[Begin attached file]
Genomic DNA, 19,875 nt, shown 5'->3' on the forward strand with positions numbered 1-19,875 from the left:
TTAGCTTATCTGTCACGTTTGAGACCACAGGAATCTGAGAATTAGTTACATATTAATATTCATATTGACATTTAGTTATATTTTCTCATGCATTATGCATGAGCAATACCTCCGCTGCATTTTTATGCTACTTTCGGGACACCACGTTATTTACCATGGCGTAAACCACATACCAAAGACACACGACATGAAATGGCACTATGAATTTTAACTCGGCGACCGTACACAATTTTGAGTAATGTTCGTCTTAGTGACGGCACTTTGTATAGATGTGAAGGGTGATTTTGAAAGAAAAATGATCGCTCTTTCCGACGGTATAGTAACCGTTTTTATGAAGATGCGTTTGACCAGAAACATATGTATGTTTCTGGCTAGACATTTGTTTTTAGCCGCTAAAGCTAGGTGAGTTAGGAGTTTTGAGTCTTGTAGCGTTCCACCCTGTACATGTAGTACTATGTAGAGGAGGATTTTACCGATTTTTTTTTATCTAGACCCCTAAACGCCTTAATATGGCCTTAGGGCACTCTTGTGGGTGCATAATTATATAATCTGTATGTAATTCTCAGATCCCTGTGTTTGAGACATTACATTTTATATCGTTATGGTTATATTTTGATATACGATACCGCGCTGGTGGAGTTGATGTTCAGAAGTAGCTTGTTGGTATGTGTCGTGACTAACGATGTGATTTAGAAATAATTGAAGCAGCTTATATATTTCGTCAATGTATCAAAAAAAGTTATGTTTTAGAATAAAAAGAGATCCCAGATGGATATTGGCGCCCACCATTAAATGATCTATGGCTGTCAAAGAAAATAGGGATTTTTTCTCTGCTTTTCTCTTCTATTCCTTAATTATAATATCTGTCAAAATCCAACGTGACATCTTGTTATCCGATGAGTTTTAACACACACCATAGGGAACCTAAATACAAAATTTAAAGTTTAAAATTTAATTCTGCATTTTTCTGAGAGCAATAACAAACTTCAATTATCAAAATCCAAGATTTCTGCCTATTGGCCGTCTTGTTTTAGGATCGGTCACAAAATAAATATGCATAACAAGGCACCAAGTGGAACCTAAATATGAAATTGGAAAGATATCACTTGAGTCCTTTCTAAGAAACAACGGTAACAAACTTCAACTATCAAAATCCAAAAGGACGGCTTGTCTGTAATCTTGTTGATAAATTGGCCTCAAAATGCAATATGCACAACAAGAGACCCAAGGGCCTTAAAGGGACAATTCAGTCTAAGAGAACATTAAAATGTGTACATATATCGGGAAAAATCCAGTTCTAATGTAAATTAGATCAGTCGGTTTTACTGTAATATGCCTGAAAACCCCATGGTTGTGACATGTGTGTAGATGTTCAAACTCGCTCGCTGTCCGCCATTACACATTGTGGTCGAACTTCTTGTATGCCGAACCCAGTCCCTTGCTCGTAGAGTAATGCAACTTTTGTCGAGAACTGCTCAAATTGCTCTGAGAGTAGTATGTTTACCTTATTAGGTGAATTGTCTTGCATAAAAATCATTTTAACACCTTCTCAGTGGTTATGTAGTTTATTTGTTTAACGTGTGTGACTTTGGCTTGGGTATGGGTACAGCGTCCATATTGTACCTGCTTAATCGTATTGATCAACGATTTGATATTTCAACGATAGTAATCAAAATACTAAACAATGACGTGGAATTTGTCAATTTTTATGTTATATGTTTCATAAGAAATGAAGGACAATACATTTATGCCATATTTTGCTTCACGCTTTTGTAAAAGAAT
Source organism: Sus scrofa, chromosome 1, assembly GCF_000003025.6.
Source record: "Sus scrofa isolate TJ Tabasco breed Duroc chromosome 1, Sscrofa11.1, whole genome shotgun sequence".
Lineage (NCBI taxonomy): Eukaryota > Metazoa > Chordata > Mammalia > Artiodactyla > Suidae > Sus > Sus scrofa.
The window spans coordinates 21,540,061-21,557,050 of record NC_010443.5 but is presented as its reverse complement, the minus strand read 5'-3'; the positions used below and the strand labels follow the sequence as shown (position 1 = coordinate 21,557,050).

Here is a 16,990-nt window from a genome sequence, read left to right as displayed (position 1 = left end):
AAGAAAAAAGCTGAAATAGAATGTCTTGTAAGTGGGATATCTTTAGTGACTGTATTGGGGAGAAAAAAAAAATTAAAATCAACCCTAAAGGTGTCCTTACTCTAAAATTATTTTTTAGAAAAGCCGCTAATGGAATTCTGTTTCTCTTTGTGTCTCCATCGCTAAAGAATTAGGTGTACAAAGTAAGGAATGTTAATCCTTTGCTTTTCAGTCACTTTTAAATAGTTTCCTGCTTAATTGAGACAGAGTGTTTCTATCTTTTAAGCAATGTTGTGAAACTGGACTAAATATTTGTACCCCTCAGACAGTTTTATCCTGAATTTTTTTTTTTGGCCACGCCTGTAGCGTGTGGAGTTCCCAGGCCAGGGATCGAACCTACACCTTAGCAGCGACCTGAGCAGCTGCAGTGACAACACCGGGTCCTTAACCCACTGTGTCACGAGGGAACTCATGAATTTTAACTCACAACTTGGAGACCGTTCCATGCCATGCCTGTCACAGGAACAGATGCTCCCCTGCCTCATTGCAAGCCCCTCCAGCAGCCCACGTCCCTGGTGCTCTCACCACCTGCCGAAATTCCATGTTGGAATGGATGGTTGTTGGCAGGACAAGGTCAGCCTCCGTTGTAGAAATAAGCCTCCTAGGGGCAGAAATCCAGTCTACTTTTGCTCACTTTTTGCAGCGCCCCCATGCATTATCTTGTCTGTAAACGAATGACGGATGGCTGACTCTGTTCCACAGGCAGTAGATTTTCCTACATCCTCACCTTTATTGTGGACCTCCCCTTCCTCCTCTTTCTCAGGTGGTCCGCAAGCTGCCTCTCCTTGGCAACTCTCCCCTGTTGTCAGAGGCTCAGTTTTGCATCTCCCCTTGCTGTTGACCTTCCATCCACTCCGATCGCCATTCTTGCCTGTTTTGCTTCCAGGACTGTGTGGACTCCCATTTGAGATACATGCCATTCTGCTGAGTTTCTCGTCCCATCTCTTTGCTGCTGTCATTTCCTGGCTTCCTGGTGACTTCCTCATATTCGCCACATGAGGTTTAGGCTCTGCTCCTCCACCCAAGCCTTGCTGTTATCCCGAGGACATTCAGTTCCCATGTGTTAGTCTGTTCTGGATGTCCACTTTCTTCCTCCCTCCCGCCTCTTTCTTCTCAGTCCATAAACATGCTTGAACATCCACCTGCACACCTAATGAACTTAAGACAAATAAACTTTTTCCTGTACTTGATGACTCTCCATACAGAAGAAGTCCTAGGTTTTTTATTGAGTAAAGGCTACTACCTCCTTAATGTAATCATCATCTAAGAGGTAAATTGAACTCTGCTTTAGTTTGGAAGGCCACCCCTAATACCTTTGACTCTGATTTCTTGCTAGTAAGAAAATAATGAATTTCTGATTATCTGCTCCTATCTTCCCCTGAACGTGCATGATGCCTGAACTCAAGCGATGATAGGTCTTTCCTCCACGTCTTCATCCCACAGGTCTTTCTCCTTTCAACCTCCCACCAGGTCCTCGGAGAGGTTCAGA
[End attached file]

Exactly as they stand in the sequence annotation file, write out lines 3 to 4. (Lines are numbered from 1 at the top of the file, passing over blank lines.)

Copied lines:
Source organism: Sus scrofa, chromosome 1, assembly GCF_000003025.6.
Source record: "Sus scrofa isolate TJ Tabasco breed Duroc chromosome 1, Sscrofa11.1, whole genome shotgun sequence".